SpaceX’s CRS-21 Dragon space vehicle has successfully ended its mission. After it left the International Space Station (ISS) on January 12, it splashed down off the coast of Florida about 36 hours later. It was initially supposed to leave ISS on January 11 but a change of plans was necessitated by bad weather, Spacenews reports.
The cargo space vehicle returned to Earth with approximately 2,000 kg of cargo including research materials from the ISS. When it was launched to space on December 6, the spacecraft took 3,000 kg of freight to the space station for the manned mission on the station.
The just-completed mission is the first mission to be performed by the new generation of SpaceX Dragon cargo spacecraft. The space vehicles can take more load and dock and unlock independently, easing the burden of NASA operatives.
Unlike the previous Dragon cargo spacecraft which dropped into the Pacific Ocean, the new generation is designed to splashdown in the Gulf of Mexico, west of Tampa Bay, making it easier to transport time-sensitive materials. For the just-completed mission, such materials were transferred to the appropriate quarters within six hours of the splashdown, Space writes.
The spacecraft is the second spacecraft bearing freight, to leave the ISS in the past weeks. Another cargo spacecraft, the NG-14 Cygnus, developed by Northrop Grumman departed from the ISS on January 6, three months after it arrived in the station. Unlike the Dragon spacecraft, that space vehicle has not reentered the Earth’s atmosphere. It is currently in orbit in space for experimental purposes and is due to arrive back on Earth on January 26.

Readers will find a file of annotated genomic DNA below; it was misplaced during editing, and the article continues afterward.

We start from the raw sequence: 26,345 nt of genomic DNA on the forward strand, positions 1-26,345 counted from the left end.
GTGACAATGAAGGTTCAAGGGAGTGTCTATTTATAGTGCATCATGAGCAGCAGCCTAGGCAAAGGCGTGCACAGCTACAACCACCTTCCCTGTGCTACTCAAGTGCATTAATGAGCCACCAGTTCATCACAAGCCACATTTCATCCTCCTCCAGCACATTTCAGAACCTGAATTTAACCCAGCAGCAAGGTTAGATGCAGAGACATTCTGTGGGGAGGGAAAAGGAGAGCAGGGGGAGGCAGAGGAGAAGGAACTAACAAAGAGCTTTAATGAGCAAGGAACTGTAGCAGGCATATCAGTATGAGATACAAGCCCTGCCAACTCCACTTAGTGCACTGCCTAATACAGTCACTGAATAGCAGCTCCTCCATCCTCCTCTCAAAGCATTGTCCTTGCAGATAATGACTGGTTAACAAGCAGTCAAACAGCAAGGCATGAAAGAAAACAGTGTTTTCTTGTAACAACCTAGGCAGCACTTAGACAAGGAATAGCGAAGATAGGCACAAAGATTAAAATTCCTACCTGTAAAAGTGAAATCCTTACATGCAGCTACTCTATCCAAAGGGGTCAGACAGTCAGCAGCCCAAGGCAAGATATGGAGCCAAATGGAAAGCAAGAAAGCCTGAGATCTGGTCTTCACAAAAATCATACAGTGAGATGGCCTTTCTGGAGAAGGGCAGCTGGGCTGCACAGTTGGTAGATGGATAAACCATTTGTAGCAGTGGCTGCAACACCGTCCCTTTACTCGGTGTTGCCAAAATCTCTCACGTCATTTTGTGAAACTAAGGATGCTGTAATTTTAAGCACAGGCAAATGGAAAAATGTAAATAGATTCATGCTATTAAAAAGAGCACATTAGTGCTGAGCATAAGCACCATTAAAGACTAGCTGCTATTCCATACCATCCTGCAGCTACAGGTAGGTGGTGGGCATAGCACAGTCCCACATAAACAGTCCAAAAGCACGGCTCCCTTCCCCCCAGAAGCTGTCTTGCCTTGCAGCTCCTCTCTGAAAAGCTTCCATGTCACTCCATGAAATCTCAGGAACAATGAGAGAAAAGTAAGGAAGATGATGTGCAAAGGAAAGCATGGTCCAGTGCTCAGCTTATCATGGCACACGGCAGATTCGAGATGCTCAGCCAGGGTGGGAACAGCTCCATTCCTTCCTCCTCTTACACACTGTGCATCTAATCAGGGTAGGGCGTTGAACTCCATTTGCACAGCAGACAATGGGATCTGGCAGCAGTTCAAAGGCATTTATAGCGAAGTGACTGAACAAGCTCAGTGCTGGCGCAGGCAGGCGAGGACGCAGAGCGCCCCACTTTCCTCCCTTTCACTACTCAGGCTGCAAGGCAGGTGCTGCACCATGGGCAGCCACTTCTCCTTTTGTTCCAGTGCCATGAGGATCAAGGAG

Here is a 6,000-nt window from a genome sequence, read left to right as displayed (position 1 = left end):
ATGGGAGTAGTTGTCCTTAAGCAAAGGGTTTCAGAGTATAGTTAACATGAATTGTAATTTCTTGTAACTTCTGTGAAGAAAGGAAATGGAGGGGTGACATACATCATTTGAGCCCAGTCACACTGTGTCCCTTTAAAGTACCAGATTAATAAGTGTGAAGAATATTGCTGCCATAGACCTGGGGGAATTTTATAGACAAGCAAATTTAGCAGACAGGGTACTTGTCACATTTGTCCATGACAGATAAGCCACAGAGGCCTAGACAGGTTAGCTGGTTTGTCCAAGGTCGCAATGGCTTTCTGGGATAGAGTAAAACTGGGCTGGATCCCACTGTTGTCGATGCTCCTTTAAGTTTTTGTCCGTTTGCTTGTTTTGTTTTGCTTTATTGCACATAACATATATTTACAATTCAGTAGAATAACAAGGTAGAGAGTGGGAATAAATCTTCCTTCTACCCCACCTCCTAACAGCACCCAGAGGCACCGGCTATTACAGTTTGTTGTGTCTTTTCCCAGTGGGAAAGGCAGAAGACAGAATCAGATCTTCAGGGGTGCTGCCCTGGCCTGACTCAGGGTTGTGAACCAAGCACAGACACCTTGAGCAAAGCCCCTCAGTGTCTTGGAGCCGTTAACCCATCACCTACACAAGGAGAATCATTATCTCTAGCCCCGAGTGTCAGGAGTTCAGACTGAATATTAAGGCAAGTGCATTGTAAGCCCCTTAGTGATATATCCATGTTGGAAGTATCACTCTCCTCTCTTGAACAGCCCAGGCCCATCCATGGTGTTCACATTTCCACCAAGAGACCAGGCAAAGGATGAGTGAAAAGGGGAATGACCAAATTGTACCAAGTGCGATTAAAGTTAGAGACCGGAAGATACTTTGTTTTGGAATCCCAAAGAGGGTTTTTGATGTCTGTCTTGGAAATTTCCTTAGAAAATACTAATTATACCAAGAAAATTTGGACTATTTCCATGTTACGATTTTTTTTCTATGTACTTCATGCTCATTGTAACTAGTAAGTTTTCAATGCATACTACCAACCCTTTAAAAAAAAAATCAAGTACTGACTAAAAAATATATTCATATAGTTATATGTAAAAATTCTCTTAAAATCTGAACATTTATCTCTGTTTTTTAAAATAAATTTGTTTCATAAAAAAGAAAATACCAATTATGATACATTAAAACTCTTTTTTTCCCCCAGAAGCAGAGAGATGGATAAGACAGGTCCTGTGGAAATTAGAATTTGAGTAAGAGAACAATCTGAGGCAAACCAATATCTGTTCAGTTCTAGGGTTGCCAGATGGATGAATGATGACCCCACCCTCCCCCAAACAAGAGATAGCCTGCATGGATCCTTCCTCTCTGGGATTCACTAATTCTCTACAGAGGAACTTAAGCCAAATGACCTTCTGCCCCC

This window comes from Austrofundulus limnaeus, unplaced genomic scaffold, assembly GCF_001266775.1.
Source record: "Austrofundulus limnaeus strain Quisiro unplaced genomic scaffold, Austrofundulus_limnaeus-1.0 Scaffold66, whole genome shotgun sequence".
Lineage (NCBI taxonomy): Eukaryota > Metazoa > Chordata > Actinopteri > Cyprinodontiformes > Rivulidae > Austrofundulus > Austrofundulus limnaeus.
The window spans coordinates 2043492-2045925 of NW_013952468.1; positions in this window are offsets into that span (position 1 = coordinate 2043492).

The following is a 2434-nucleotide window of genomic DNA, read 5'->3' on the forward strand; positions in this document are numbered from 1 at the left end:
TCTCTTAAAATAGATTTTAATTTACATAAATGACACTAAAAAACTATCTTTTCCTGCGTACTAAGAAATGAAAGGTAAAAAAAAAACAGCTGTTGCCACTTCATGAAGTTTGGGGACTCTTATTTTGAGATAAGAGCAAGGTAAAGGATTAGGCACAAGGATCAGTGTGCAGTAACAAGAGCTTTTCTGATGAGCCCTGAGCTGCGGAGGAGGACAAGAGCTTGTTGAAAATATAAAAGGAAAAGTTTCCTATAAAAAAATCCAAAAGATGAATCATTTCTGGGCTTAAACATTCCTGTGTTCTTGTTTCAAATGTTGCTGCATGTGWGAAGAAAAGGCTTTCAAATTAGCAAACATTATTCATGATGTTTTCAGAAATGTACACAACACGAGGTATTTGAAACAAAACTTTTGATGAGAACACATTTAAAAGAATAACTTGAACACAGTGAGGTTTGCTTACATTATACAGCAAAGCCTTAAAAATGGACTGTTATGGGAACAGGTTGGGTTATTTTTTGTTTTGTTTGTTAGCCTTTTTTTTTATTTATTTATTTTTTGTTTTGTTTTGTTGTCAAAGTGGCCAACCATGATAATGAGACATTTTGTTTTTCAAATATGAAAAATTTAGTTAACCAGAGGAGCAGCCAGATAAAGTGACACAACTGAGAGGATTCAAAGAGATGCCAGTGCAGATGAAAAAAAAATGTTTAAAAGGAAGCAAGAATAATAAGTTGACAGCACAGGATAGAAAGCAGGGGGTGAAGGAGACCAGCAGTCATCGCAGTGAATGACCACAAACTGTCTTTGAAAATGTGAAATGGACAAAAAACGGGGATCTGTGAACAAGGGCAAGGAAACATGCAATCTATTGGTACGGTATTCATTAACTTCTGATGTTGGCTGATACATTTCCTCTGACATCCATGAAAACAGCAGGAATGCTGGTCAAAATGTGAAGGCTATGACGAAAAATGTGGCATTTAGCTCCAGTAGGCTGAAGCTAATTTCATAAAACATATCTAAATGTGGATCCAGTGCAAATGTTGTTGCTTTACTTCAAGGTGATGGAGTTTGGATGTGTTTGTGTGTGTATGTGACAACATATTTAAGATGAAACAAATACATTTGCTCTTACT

“We are making great progress, and these activities with different spacecraft going in and leaving the station have become a normal thing for us now,” NASA’s acting ISS Director, Robyn Gatens, said.
There is a manned seven-member mission currently on the ISS. Four of the members of the crew are NASA astronauts that arrived at the station on November 17. The Crew-1 team met 3 crew members taken to the station by the Soyuz MS-17 spacecraft on October 21. Gatens said the crew is making headway in its research on the station, showing that the station can support more than the six crew members that it usually accommodates.
The manned mission’s termination date has not been fixed by NASA but Gatens stated that the mission is scheduled to end in about four months and the Crew-2 will be sent to the station to replace them.
The 2,000-kilogram cargo that the CRS-21 mission brought back includes heart tissue cells that were taken to the station for a test and a dozen bottles of red wine that were previously taken to the station in 2019. The wine and over 300 snippets from grapevines will be examined to determine the effect that the journey to outer space has had on them.